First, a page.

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MedStar Health Surgeon Discusses Advancements in Breast Reconstruction for Cancer Patients

MedStar Health Surgeon Discusses Advancements in Breast Reconstruction for Cancer Patients

It’s Breast Cancer Awareness Month
and we’re partnering tonight with the MedStar Health Cancer Network,
trying to educate you and give me an opportunity ask some questions. The number to call 410-481-2222. But right now we’re in
the studio with Dr. Del Corral, plastic surgeon at MedStar Franklin Square
Medical Center as well as the Bel Air Medical Campus. Doctor, thanks so much for
joining us. Thank you for the invitation. Talk to us now about some of the latest
advancements in breast reconstruction. Well, there are a lot of numerous
advances in breast reconstruction. One of them is actually what we call a
prepectoral reconstruction. Traditionally, we have used implants
really after a mastectomy and we would place below the muscle. Now with the use
of collagen slings, we’re able to put that implant above the muscle. What does
that mean for the patient? Really, a faster recovery, less pain, and better
outcomes. So it really has transformed the way we do implant reconstruction.
What’s the difference between the implant and the flap procedure? It sounds
like it’s taking fat from someplace else and moving it to a good place? Exactly, so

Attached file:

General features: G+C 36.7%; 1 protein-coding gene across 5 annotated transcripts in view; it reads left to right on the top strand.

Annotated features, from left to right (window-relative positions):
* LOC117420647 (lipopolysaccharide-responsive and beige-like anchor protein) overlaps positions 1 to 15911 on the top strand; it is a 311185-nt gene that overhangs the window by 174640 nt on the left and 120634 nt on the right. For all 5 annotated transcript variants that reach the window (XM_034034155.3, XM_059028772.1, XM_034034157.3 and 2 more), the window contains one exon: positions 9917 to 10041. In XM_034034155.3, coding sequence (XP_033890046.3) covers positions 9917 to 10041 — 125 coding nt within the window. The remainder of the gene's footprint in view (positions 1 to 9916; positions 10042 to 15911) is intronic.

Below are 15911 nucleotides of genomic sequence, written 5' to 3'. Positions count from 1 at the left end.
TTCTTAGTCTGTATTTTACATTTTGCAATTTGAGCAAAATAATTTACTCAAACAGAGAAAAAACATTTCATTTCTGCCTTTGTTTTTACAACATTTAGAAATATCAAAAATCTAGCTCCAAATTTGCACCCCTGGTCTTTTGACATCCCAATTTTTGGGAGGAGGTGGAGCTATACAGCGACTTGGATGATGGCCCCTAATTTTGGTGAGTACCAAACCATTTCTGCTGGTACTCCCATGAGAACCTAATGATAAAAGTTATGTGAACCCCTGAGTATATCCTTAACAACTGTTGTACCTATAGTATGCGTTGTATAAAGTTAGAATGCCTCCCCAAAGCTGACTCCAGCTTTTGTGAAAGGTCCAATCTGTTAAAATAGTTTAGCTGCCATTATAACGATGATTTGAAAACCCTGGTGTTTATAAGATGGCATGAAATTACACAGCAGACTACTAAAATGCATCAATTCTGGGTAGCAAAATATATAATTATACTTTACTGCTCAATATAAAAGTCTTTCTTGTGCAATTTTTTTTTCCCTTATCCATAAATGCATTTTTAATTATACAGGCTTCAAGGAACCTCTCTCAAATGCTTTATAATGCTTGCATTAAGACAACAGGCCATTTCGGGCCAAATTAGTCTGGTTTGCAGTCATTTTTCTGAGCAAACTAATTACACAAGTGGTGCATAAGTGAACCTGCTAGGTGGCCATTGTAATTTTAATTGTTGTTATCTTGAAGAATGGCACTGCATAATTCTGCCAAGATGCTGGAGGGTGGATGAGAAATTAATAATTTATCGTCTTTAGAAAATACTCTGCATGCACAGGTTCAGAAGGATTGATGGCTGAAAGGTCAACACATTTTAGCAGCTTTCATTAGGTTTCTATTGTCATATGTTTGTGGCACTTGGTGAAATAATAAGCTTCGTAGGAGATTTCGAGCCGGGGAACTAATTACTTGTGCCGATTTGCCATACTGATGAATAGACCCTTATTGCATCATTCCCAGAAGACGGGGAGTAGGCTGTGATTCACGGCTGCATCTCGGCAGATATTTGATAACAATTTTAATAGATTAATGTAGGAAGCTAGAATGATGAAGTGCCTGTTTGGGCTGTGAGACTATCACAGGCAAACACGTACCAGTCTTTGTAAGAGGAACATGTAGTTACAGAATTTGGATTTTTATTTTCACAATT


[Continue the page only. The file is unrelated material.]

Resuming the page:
an implant reconstruction is traditionally, it could be a tissue
expander or an implant that is placed at the time of the mastectomy. A flap
procedure, also known as a DIEP flap, is really when we take tissue from
someone’s abdomen and we really use that to shape and reconstruct the breast.
Implant reconstruction traditionally it’s a shorter surgery with a short
recovery time, but as you can imagine having an implant in your body, you’re
gonna have to monitor that implant throughout your life. A flap procedure is
your own tissue, so that tissue will age with you. If your gain or lose weight, it
will change with you as well so it can be sometimes for the right patient a
natural and softer reconstruction. You hear about a lot of breast cancer patients dealing
with lymphedema, what are some of the treatment options for that? Yeah, so
lymphedema is really a terrible problem the patient has developed after they
were diagnosed with breast cancer. And a lot of the times it’s hard for them to
really have that solution or a treatment, but lymphatic surgery is sometimes an
option for those patients and its really given to the patient in conjunction to
lymphedema therapy. There’s different ways to reconstruct someone’s lymphatic
and the most common way to do it is when we actually do a what is called lymphedema bypass and we can reroute the lymphatic circulation into the venous
circulation to decompress someone’s arm or leg. Or we can actually use lymph nodes and put them in an area
where they can absorb some of that fluid in order to provide some relief for that
patient. Alright Dr. Del Corral, thank you so much. The number to call, you gotta get
your questions answered we’ve got a studio full of experts over there
waiting to take your calls — looks like they’re on the calls right now — but still
call anyway, 410-481-2222. Breast cancer awareness month and we’re
working for you.

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